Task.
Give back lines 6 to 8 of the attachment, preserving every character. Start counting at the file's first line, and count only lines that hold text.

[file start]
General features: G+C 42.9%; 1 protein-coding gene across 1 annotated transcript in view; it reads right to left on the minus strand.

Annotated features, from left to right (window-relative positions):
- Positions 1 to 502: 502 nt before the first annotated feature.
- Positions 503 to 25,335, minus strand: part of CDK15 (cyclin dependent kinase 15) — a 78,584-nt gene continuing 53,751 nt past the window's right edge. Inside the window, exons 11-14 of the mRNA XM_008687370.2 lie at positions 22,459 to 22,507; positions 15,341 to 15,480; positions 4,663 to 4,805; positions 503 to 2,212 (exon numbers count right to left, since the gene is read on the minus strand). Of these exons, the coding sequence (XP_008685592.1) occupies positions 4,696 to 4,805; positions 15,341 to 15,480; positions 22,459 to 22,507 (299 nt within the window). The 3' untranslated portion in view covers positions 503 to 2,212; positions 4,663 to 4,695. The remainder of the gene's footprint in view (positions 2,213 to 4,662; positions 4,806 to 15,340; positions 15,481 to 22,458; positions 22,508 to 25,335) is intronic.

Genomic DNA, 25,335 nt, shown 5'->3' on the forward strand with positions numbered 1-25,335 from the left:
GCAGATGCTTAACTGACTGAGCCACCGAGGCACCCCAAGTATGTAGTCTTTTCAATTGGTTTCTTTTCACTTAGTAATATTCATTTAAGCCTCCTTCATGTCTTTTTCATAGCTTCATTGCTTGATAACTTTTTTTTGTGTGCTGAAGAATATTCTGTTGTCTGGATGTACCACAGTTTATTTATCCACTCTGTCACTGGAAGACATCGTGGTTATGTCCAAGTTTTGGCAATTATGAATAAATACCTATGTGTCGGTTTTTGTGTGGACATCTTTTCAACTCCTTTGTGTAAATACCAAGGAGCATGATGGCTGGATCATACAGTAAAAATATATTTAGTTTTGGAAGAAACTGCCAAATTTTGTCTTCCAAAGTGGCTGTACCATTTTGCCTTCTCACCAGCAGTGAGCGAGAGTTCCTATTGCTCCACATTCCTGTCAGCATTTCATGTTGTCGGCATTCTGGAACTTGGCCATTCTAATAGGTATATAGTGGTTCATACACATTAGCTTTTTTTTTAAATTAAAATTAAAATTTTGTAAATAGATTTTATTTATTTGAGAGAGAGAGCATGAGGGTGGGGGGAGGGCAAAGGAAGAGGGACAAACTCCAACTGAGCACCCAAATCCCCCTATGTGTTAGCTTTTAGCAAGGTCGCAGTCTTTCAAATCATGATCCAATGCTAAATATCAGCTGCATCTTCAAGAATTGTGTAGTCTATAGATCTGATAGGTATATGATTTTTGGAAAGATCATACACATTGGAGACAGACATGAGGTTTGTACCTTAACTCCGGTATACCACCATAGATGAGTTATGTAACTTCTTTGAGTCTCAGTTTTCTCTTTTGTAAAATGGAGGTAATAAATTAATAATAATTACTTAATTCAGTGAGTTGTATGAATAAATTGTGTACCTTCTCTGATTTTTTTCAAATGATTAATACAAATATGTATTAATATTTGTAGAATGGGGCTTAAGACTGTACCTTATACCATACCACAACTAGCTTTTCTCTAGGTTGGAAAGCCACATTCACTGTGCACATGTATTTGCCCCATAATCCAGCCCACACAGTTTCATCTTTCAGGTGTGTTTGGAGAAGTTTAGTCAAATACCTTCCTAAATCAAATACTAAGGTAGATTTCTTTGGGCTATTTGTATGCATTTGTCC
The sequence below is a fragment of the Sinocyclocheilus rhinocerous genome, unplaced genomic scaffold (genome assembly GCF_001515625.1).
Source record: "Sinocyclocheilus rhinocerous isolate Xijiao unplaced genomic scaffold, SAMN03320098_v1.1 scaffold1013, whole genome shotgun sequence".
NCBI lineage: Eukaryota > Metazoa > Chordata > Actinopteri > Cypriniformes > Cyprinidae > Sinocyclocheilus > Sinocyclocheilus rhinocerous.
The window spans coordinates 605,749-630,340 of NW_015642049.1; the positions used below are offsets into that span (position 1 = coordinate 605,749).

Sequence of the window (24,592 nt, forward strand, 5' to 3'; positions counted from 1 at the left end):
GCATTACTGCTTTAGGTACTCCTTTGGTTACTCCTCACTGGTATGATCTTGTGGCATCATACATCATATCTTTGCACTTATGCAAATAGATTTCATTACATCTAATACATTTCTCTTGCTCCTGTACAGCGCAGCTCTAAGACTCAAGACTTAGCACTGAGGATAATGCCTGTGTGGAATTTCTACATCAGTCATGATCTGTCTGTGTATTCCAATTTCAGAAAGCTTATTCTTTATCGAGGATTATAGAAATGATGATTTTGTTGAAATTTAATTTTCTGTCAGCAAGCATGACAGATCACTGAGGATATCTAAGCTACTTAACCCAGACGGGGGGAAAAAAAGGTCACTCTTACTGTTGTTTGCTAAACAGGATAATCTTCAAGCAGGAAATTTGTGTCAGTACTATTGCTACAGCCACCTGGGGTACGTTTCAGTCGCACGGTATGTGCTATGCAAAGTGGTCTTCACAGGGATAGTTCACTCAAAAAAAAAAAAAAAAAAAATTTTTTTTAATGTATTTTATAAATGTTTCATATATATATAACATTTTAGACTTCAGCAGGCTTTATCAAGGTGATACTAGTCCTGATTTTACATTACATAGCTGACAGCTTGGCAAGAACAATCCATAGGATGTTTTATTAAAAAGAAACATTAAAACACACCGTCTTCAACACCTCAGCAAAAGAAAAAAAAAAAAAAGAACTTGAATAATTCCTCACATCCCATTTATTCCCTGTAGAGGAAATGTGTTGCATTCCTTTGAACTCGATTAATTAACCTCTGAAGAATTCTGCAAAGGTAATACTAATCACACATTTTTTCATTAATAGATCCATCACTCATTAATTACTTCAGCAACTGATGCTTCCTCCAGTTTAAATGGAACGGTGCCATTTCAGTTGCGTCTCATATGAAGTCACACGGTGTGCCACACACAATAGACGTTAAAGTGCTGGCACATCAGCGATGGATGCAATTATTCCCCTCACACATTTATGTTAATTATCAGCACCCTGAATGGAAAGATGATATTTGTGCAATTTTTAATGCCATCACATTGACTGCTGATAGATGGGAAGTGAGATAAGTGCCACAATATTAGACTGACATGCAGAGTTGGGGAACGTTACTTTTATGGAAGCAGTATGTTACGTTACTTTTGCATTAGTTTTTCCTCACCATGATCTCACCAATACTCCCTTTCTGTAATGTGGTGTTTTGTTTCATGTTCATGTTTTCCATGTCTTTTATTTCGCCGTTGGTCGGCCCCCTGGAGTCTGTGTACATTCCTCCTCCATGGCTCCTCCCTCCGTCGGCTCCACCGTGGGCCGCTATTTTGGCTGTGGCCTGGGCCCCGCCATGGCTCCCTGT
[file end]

GCAGATGCTTAACTGACTGAGCCACCGAGGCACCCCAAGTATGTAGTCTTTTCAATTGGTTTCTTTTCACTTAGTAATATTCATTTAAGCCTCCTTCATGTCTTTTTCATAGCTTCATTGCTTGATAACTTTTTTTTGTGTGCTGAAGAATATTCTGTTGTCTGGATGTACCACAGTTTATTTATCCACTCTGTCACTGGAAGACATCGTGGTTATGTCCAAGTTTTGGCAATTATGAATAAATACCTATGTGTCGGTTTTTGTGTGGACATCTTTTCAACTCCTTTGTGTAAATACCAAGGAGCATGATGGCTGGATCATACAGTAAAAATATATTTAGTTTTGGAAGAAACTGCCAAATTTTGTCTTCCAAAGTGGCTGTACCATTTTGCCTTCTCACCAGCAGTGAGCGAGAGTTCCTATTGCTCCACATTCCTGTCAGCATTTCATGTTGTCGGCATTCTGGAACTTGGCCATTCTAATAGGTATATAGTGGTTCATACACATTAGCTTTTTTTTTAAATTAAAATTAAAATTTTGTAAATAGATTTTATTTATTTGAGAGAGAGAGCATGAGGGTGGGGGGAGGGCAAAGGAAGAGGGACAAACTCCAACTGAGCACCCAAATCCCCCTATGTGTTAGCTTTTAGCAAGGTCGCAGTCTTTCAAATCATGATCCAATGCTAAATATCAGCTGCATCTTCAAGAATTGTGTAGTCTATAGATCTGATAGGTATATGATTTTTGGAAAGATCATACACATTGGAGACAGACATGAGGTTTGTACCTTAACTCCGGTATACCACCATAGATGAGTTATGTAACTTCTTTGAGTCTCAGTTTTCTCTTTTGTAAAATGGAGGTAATAAATTAATAATAATTACTTAATTCAGTGAGTTGTATGAATAAATTGTGTACCTTCTCTGATTTTTTTCAAATGATTAATACAAATATGTATTAATATTTGTAGAATGGGGCTTAAGACTGTACCTTATACCATACCACAACTAGCTTTTCTCTAGGTTGGAAAGCCACATTCACTGTGCACATGTATTTGCCCCATAATCCAGCCCACACAGTTTCATCTTTCAGGTGTGTTTGGAGAAGTTTAGTCAAATACCTTCCTAAATCAAATACTAAGGTAGATTTCTTTGGGCTATTTGTATGCATTTGTCC
The sequence below is a fragment of the Sinocyclocheilus rhinocerous genome, unplaced genomic scaffold (genome assembly GCF_001515625.1).
Source record: "Sinocyclocheilus rhinocerous isolate Xijiao unplaced genomic scaffold, SAMN03320098_v1.1 scaffold1013, whole genome shotgun sequence".